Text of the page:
The President is a special case, said Mr. Bosanko, the ISOO Director.  But otherwise, “all means all.”

“Leadership at agencies starts at the top,” he said.  He pointed to section 5.4(a) of the new order which provides that agency heads “shall demonstrate personal commitment and commit senior management to the successful implementation of the program….”  “How can that be done,” Mr. Bosanko said, “if the rules do not apply to them?”

And “Yes,” he added, “[the classification training requirement] applies to me.  My staff has already reminded me.  I will be sitting down with them for a briefing at least annually.”

At the end of FY2008, there were a total of 4,109 original classification authorities in the executive branch, according to the most recent annual report (pdf) of the Information Security Oversight Office.

A bill introduced last month by Senators Russ Feingold and Sheldon Whitehouse would require the President to publish a notice in the Federal Register whenever he modifies or revokes a published Executive Order.  The bill, previously introduced in 2008, is intended to help “reverse the growth of secret law in the executive branch.”  It responds to the previous Administration’s claim that the President is not bound by Executive Orders and can depart from their terms at will, and without public or congressional notification.

Drought in California, Democracy in Hong Kong (CRS)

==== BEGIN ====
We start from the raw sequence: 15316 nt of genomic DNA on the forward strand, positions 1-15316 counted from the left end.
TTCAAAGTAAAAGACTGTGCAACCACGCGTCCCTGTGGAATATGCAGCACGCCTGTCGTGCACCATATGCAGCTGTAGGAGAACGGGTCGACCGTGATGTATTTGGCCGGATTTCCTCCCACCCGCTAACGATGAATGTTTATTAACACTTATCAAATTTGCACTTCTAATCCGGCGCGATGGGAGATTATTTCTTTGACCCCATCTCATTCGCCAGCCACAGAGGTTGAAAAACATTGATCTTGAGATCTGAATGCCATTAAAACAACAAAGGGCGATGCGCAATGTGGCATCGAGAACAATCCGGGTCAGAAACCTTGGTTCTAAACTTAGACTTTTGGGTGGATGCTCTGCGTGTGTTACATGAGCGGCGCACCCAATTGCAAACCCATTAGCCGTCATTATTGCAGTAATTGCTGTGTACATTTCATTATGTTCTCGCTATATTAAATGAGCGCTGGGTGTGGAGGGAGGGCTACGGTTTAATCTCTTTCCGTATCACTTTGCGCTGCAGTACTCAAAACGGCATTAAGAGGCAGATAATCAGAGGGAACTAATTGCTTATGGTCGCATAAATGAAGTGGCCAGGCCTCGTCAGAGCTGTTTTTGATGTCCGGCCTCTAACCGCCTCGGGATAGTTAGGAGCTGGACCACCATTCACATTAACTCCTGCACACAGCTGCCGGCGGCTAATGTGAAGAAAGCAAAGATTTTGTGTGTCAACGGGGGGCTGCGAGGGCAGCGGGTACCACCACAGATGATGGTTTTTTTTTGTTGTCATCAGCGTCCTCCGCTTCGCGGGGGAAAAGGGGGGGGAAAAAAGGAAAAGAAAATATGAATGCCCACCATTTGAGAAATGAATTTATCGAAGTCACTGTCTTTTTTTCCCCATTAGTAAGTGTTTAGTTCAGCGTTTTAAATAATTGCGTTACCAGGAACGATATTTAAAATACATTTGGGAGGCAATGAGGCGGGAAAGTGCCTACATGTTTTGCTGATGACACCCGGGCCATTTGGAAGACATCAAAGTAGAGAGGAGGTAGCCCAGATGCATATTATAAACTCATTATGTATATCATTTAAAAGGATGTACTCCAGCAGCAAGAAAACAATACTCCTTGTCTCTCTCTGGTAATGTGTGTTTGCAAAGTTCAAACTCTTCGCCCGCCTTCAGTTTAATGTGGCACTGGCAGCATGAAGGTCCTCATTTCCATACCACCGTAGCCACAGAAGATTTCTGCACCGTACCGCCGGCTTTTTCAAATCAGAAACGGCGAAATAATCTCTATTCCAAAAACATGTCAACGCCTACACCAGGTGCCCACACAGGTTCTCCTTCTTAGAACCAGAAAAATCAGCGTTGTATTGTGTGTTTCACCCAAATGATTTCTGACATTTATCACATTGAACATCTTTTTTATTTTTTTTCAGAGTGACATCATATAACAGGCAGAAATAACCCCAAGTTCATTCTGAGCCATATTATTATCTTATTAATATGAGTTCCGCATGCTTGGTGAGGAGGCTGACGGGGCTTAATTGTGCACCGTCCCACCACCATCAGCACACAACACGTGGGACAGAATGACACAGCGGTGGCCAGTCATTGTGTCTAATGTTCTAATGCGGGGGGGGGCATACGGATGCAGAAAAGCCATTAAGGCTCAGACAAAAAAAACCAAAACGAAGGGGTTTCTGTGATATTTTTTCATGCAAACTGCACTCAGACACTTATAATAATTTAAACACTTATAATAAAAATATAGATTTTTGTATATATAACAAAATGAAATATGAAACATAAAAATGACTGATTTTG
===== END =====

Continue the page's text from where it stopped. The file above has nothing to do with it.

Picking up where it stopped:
Noteworthy new Congressional Research Service reports obtained by Secrecy News include the following (all pdf).

“Military Service Records and Unit Histories: A Guide to Locating Sources,” December 16, 2009.

“California Drought: Hydrological and Regulatory Water Supply Issues,” December 7, 2009.

“Government Collection of Private Information: Background and Issues Related to the USA PATRTIOT Act Reauthorization,” December 9, 2009.

“Amendments to the Foreign Intelligence Surveillance Act Set to Expire February 28, 2010,” December 23, 2009.

“Homeland Security Department: FY2010 Appropriations,” December 14, 2009.

“Private Security Contractors in Iraq and Afghanistan: Legal Issues,” December 22, 2009.

“International Terrorism and Transnational Crime: Security Threats, U.S. Policy, and Considerations for Congress,” January 5, 2010.

“U.S. Public Diplomacy: Background and Current Issues,” December 18, 2009.

“Prospects for Democracy in Hong Kong: The 2012 Election Reforms,” December 10, 2009.

OSC Reports on Iran’s State-Run Television

Iran’s state-run television organization known as the IRIB is profiled in a new report (pdf) from the DNI Open Source Center.

The rather massive IRIB employs an estimated 46,000 persons, according to the OSC report, and has a reported budget of $900 million.  It offers a vast network of internal and external channels, which collectively seek to “strengthen the country’s cultural solidarity,” to promote “the majesty and supremacy of Islam,” and to support “the fulfillment of the Supreme Leader’s point of view.”

The unclassified OSC report has not been approved for public release, but a copy was obtained by Secrecy News.  See “Structure of Iran’s State-Run TV IRIB,” Open Source Center, December 16, 2009.

New Executive Order Expected to Curb Secrecy